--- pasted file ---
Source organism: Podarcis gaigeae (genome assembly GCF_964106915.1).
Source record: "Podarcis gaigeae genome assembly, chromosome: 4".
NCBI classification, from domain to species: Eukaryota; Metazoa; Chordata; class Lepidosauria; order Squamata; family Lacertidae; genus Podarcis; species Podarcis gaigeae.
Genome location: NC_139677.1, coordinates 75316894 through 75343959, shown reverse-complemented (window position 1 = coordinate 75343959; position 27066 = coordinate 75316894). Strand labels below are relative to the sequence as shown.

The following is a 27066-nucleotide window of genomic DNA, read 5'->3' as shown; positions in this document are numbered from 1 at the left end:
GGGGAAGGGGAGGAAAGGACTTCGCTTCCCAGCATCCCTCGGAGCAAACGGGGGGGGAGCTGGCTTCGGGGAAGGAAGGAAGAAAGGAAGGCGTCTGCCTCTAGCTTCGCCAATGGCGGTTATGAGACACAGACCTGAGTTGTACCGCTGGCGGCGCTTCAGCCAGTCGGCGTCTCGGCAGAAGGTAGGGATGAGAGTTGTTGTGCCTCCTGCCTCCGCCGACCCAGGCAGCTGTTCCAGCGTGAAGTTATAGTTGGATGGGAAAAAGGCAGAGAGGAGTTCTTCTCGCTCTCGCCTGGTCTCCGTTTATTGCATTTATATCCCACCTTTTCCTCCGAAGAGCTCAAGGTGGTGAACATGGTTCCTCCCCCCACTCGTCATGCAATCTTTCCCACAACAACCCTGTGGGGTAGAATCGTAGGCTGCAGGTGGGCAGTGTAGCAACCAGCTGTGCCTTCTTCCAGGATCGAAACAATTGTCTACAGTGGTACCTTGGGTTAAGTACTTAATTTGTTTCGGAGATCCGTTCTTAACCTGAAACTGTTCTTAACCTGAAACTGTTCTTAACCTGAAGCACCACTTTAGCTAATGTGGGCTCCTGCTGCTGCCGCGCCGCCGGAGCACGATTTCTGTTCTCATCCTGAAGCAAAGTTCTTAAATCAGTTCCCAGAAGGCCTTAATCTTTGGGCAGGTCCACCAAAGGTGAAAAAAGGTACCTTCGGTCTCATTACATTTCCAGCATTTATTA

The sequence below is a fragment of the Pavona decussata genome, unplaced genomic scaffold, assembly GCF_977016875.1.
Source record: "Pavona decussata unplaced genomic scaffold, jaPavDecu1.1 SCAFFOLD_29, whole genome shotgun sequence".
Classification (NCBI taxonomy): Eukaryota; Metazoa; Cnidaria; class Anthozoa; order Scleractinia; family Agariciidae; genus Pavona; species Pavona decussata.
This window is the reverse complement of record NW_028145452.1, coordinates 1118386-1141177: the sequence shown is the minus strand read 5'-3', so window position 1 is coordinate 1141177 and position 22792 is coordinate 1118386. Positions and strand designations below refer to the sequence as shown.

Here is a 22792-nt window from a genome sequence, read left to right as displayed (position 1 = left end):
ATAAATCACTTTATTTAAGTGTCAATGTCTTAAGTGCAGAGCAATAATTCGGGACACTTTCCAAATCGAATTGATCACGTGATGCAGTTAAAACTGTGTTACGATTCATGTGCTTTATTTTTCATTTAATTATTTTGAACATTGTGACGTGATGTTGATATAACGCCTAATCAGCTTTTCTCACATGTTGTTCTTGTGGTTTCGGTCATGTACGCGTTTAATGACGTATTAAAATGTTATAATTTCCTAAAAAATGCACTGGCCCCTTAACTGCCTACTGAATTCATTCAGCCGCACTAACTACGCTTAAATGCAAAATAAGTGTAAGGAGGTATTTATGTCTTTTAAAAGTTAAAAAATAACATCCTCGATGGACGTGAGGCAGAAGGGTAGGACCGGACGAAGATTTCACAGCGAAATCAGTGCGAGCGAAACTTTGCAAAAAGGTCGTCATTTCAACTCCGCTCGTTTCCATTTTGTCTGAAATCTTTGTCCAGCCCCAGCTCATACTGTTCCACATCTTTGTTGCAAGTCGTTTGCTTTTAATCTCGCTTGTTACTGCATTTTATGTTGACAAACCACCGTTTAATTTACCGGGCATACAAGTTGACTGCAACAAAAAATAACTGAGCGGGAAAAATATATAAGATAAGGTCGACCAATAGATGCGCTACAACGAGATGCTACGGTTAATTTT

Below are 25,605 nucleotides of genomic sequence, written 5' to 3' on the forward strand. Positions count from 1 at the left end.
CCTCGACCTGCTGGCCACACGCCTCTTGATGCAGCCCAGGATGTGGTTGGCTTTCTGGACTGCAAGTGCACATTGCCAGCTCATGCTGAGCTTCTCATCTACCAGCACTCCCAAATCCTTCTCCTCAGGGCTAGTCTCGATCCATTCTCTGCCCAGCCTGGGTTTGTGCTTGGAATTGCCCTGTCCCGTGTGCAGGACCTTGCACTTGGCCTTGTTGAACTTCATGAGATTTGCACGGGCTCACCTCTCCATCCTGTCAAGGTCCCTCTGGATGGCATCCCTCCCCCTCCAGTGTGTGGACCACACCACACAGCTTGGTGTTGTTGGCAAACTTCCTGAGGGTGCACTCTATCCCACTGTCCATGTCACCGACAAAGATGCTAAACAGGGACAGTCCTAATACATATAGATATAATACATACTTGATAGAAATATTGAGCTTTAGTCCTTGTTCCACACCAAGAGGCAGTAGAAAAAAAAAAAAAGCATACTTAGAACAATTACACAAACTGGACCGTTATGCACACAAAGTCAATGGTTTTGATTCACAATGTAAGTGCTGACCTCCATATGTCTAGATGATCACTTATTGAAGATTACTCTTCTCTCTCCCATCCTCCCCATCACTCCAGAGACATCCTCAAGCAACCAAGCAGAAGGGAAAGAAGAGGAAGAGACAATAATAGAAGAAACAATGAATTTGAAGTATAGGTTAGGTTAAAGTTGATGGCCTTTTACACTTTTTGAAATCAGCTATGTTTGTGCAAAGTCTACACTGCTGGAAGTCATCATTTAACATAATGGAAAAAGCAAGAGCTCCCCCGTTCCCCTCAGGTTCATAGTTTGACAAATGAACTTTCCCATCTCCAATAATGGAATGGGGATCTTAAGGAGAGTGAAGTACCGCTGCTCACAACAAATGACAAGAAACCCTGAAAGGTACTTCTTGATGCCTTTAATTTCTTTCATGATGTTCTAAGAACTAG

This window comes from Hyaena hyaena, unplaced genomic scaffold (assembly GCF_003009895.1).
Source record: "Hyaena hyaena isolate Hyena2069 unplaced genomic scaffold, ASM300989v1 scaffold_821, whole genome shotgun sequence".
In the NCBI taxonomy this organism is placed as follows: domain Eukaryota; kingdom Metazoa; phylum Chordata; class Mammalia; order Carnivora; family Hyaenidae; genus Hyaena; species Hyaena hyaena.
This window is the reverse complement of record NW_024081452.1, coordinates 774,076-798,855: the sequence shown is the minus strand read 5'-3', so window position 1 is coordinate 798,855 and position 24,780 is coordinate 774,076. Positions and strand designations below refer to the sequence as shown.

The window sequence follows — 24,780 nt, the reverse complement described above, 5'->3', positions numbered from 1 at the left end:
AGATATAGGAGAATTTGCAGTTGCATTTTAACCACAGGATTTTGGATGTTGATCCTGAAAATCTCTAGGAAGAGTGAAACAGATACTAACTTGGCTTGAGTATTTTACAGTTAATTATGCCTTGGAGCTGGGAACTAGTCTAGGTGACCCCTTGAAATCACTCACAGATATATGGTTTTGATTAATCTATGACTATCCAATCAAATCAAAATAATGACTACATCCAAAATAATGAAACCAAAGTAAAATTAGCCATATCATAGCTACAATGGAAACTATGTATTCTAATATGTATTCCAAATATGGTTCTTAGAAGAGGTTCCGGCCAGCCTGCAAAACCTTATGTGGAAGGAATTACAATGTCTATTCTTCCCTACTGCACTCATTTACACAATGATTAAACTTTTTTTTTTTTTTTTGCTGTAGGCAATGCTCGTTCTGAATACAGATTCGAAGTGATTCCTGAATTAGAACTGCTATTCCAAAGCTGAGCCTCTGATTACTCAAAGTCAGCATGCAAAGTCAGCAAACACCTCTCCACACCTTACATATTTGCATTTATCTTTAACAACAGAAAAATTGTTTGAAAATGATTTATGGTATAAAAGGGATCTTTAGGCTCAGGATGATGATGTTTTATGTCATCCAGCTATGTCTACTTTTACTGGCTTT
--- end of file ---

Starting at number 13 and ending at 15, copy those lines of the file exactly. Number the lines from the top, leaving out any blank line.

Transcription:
Below are 25,605 nucleotides of genomic sequence, written 5' to 3' on the forward strand. Positions count from 1 at the left end.
CCTCGACCTGCTGGCCACACGCCTCTTGATGCAGCCCAGGATGTGGTTGGCTTTCTGGACTGCAAGTGCACATTGCCAGCTCATGCTGAGCTTCTCATCTACCAGCACTCCCAAATCCTTCTCCTCAGGGCTAGTCTCGATCCATTCTCTGCCCAGCCTGGGTTTGTGCTTGGAATTGCCCTGTCCCGTGTGCAGGACCTTGCACTTGGCCTTGTTGAACTTCATGAGATTTGCACGGGCTCACCTCTCCATCCTGTCAAGGTCCCTCTGGATGGCATCCCTCCCCCTCCAGTGTGTGGACCACACCACACAGCTTGGTGTTGTTGGCAAACTTCCTGAGGGTGCACTCTATCCCACTGTCCATGTCACCGACAAAGATGCTAAACAGGGACAGTCCTAATACATATAGATATAATACATACTTGATAGAAATATTGAGCTTTAGTCCTTGTTCCACACCAAGAGGCAGTAGAAAAAAAAAAAAAGCATACTTAGAACAATTACACAAACTGGACCGTTATGCACACAAAGTCAATGGTTTTGATTCACAATGTAAGTGCTGACCTCCATATGTCTAGATGATCACTTATTGAAGATTACTCTTCTCTCTCCCATCCTCCCCATCACTCCAGAGACATCCTCAAGCAACCAAGCAGAAGGGAAAGAAGAGGAAGAGACAATAATAGAAGAAACAATGAATTTGAAGTATAGGTTAGGTTAAAGTTGATGGCCTTTTACACTTTTTGAAATCAGCTATGTTTGTGCAAAGTCTACACTGCTGGAAGTCATCATTTAACATAATGGAAAAAGCAAGAGCTCCCCCGTTCCCCTCAGGTTCATAGTTTGACAAATGAACTTTCCCATCTCCAATAATGGAATGGGGATCTTAAGGAGAGTGAAGTACCGCTGCTCACAACAAATGACAAGAAACCCTGAAAGGTACTTCTTGATGCCTTTAATTTCTTTCATGATGTTCTAAGAACTAG

This window comes from Hyaena hyaena, unplaced genomic scaffold (assembly GCF_003009895.1).